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If there is insufficient consensus reached through democratic processes, Plan B comes into play: Take to the streets and express your dissatisfaction with firepower! Nothing shows El Presidente your unhappiness with his policies like a bombardment of his Palace.

The Coup d'Etat is a sub-game within JUNTA, and here the Unit markers and city map come into play.

After the Coup, the Political Game - specifically Phase 9 - resumes.

Initial Deployments

The military Units always start in the same spaces. The Police either start in I the Police Precincts or all together in I Parliament in the event the Ministro has forced the budget through.

Units destroyed in a Coup are available once again for the next Coup.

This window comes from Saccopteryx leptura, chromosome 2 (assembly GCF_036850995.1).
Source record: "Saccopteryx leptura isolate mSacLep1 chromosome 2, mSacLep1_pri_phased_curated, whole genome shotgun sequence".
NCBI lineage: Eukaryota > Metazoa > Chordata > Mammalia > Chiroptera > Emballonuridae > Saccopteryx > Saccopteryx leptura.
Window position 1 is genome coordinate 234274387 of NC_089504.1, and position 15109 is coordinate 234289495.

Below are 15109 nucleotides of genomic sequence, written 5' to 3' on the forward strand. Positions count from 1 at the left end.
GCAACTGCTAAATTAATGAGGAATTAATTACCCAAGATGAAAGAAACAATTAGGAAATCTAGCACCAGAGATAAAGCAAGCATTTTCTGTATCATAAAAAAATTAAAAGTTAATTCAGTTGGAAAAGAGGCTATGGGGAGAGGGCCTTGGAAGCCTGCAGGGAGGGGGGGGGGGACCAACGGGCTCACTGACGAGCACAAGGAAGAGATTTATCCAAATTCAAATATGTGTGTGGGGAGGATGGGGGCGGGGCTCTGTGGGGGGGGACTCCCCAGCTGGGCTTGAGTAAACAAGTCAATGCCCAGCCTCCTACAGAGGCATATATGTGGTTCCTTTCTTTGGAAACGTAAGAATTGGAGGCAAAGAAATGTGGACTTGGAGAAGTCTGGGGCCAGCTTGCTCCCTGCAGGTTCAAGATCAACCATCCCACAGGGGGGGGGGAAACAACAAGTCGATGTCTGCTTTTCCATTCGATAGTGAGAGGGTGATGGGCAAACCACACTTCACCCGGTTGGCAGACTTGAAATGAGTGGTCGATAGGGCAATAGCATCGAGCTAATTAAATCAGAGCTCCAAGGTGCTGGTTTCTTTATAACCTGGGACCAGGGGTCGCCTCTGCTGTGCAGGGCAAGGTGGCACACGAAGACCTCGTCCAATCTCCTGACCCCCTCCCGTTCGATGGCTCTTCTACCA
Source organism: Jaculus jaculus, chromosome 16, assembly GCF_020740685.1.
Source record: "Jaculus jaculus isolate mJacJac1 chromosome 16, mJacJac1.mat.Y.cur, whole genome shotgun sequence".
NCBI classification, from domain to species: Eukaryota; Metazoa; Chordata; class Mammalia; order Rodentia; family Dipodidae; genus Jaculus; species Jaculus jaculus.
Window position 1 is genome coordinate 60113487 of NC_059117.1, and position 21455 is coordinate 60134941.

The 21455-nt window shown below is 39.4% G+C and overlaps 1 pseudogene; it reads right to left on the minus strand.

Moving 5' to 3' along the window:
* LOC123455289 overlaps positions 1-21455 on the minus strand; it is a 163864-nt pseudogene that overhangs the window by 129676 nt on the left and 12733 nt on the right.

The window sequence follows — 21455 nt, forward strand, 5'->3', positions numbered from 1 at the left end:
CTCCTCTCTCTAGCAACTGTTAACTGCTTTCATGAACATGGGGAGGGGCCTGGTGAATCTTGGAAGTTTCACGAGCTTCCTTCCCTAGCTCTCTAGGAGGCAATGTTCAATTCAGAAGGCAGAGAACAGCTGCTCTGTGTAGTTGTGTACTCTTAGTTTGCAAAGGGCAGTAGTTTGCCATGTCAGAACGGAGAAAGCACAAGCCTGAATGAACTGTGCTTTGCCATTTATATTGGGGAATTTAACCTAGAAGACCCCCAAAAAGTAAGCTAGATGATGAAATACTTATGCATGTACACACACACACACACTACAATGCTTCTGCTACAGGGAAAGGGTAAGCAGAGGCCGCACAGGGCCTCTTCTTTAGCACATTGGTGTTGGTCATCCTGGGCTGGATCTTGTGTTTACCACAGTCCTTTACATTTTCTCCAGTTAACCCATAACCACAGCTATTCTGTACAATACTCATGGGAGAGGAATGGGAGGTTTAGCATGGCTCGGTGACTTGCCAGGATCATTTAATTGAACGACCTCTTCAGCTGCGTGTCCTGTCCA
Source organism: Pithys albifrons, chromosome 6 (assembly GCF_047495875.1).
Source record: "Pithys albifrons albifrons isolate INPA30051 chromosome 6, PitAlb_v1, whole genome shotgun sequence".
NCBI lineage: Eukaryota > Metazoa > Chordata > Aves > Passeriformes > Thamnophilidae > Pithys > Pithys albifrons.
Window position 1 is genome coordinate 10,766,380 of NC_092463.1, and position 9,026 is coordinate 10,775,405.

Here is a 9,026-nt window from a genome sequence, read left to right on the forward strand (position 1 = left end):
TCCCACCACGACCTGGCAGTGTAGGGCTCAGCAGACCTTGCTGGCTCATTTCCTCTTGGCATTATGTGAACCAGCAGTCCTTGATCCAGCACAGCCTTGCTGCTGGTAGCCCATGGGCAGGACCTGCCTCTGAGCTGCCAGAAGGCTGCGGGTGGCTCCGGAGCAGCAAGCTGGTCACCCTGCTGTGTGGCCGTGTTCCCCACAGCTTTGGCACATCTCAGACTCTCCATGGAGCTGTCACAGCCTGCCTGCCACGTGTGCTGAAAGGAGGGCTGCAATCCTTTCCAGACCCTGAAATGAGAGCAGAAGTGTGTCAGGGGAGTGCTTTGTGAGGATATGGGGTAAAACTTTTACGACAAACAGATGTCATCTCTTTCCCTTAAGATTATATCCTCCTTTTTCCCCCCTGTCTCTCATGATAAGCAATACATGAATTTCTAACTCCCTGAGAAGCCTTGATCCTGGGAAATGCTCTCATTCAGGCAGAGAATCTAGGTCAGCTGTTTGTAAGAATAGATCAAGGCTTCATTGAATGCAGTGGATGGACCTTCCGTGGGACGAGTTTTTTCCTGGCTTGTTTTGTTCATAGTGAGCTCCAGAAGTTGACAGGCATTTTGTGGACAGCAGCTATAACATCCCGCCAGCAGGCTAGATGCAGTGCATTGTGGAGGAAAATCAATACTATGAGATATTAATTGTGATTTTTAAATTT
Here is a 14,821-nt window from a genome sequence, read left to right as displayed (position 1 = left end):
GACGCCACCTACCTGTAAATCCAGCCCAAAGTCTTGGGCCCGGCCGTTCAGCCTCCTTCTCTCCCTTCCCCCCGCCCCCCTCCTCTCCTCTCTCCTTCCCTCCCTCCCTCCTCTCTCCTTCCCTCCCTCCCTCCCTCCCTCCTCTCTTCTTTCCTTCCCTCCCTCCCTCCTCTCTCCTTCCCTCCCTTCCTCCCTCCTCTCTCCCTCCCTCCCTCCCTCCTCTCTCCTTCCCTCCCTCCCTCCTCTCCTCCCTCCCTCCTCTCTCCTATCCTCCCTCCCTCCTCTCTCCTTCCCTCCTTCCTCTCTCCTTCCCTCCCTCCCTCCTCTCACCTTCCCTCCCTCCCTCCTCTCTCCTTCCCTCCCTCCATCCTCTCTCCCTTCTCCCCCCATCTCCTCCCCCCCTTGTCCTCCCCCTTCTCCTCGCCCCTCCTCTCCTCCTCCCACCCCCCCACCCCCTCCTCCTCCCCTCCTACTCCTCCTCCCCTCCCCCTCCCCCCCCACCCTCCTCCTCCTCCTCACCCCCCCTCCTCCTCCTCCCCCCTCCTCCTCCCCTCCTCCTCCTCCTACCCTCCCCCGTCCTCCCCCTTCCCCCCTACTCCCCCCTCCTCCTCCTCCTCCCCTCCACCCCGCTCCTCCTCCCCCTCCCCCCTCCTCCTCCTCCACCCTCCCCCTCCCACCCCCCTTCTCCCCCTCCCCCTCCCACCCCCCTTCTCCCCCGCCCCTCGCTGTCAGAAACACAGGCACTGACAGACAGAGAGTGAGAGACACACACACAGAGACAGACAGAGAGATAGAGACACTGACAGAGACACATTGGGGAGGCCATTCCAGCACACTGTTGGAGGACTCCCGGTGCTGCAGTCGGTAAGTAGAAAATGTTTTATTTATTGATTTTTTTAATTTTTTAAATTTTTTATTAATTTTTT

Coup Phases

A coup proceeds as follows:

  • Rebellion Phase
  • Coup Phase 1
  • Coup Phase 2
  • Coup Phase 3
  • Coup Phase 4
  • Coup Phase 5
  • Coup Phase 6

Each phase is divided into two parts:

  • Movement
  • Battle

Battle is divided into:

  • Declaration of attacks
  • Shelling by Gunboat and Air Raid
  • Three exchanges of fire

Overview of the Coup D'etat

At the beginning of a coup, the Rebel Leader moves his Units first, then each player may move his Units, proceeding in a clockwise direction. Any player who moves his Unit or attacks with them in the Rebellion Phase is considered a Rebel. Consequently, El Presidente may neither move nor shoot back with his Units in the first round.

After the first (Rebellion) phase, there are six further, complete Coup phases.